He quickly overcame his apprehension. "Why would undressing be a problem? We all have a body. I guess there is nothing to be uneasy about. There is so much violence in movies, and these days it somehow seems more legitimate to focus on that, than on our relation to sex, to our own bodies."

Michael Fassbender worships Steve McQueen, using the word "genius' to describe the director. "He has taught me so much. He has taught me to be more open, not to be afraid anymore, to crystallize my roles. Steve thinks that the viewer should be able to identify with the characters on the screen."

The director never gives direct instructions. "He merely awakens something in you. He wants us to surprise each other. It's like walking into a room without light and trying to find your bearings by bumping into the furniture. It's a collective exercise that involves not only the actors, but the whole team. Everyone is very dedicated... "

When he was a teenager, Fassbender wanted to be a guitar hero -- and sees many correlations between being an actor and a musician. "The main part of my work has to do with the script. It's like a musical score to me. I read it and reread it, 300 times or more. Then when I'm in front of the camera, I know when I've got the right rhythm. Acting is like dancing with the camera and with the other actors. This applies to all films, from X-Men to A Dangerous Method."

The child of a German father and an Irish mother, Fassbender was born in Heidelberg, Germany, and grew up in Killarney, Ireland. He did not not migrate to Los Angeles when he hit it big in Hollywood, remaining loyal to London, where he enjoys walking through the city, taking in the changing seasons.

His "slightly schizophrenic" dual ancestry, as he calls it jokingly, is perhaps an interesting combination for someone on the road to conquering show business. "From my German culture, I have inherited a discipline that helps me in my work. From the Irish side, I've got the whole tradition of music, art, tales. We in Ireland have what we call the Shanachie who, before radio and television existed, used to tell stories."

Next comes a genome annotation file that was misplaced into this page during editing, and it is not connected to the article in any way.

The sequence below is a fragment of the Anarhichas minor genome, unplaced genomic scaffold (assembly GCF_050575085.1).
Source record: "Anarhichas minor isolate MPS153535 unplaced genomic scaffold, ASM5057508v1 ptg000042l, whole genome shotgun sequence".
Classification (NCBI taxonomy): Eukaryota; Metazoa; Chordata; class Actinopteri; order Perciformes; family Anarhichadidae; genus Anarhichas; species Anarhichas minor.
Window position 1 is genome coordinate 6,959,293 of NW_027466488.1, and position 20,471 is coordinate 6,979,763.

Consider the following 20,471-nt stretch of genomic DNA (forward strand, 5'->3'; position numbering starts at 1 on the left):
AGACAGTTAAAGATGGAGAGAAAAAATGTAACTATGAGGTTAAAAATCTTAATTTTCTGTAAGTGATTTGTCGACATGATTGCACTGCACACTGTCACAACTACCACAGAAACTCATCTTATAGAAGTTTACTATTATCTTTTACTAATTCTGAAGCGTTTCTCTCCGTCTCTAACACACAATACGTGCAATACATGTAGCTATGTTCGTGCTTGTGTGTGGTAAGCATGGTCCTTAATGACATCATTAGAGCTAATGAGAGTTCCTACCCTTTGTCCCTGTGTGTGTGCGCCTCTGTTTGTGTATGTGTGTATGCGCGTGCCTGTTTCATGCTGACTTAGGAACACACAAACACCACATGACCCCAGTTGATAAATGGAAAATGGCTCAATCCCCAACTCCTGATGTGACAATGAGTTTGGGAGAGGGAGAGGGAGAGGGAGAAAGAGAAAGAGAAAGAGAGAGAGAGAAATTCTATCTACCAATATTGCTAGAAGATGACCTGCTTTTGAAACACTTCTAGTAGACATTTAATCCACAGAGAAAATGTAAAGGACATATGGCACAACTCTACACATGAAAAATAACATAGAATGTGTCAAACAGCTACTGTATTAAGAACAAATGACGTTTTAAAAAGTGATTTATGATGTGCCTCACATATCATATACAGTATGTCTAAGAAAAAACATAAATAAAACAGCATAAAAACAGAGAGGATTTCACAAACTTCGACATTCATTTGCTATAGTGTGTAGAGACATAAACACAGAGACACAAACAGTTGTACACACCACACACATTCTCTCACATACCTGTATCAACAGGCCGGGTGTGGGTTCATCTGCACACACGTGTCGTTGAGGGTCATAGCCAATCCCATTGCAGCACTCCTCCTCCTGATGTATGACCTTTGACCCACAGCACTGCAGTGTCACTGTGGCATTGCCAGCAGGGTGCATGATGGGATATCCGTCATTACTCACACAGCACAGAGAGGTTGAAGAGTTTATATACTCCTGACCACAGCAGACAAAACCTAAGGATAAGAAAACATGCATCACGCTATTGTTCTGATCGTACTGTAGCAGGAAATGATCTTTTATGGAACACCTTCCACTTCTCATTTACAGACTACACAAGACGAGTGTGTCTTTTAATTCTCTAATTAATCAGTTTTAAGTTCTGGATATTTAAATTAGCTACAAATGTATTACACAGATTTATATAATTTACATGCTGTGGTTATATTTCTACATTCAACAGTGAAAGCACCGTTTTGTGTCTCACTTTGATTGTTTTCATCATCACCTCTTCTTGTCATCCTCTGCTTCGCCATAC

Fassbender may just be the Shanachie the film industry had been looking for.

Read the original article in French

Photo – Tabercil

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Iran-Saudi Arabia Rivalry May Be Set To Ease, Or Get Much Worse

The Saudis may be awaiting the outcome of Iran's nuclear talks with the West, to see whether Tehran will moderate its regional policies, or lash out like never before.

Military parade in Tehran, Iran, on Oct. 3


LONDON — The Iranian Foreign Ministry spokesman Saeed Khatibzadeh said earlier this month that Iranian and Saudi negotiators had so far had four rounds of "continuous" talks, though both sides had agreed to keep them private. The talks are to ease fraught relations between Iran's radical Shia regime and the Saudi kingdom, a key Western ally in the Middle East.

Iran's Foreign Minister Hossein Amirabdollahian has said that the talks were going in the right direction, while an Iranian trade official was recently hopeful these might even allow trade opportunities for Iranian businessmen in Saudi Arabia. As the broadcaster France 24 observed separately, it will take more than positive signals to heal a five-year-rift and decades of mutual suspicions.

Agence France-Presse news agency, meanwhile, has cited an unnamed French diplomat as saying that Saudi Arabia wants to end its costly discord with Tehran. The sides may already have agreed to reopen consular offices. For Saudi Arabia, the costs include its war on Iran-backed Houthis rebels fighting an UN-recognized government in next-door Yemen.

The role of the nuclear pact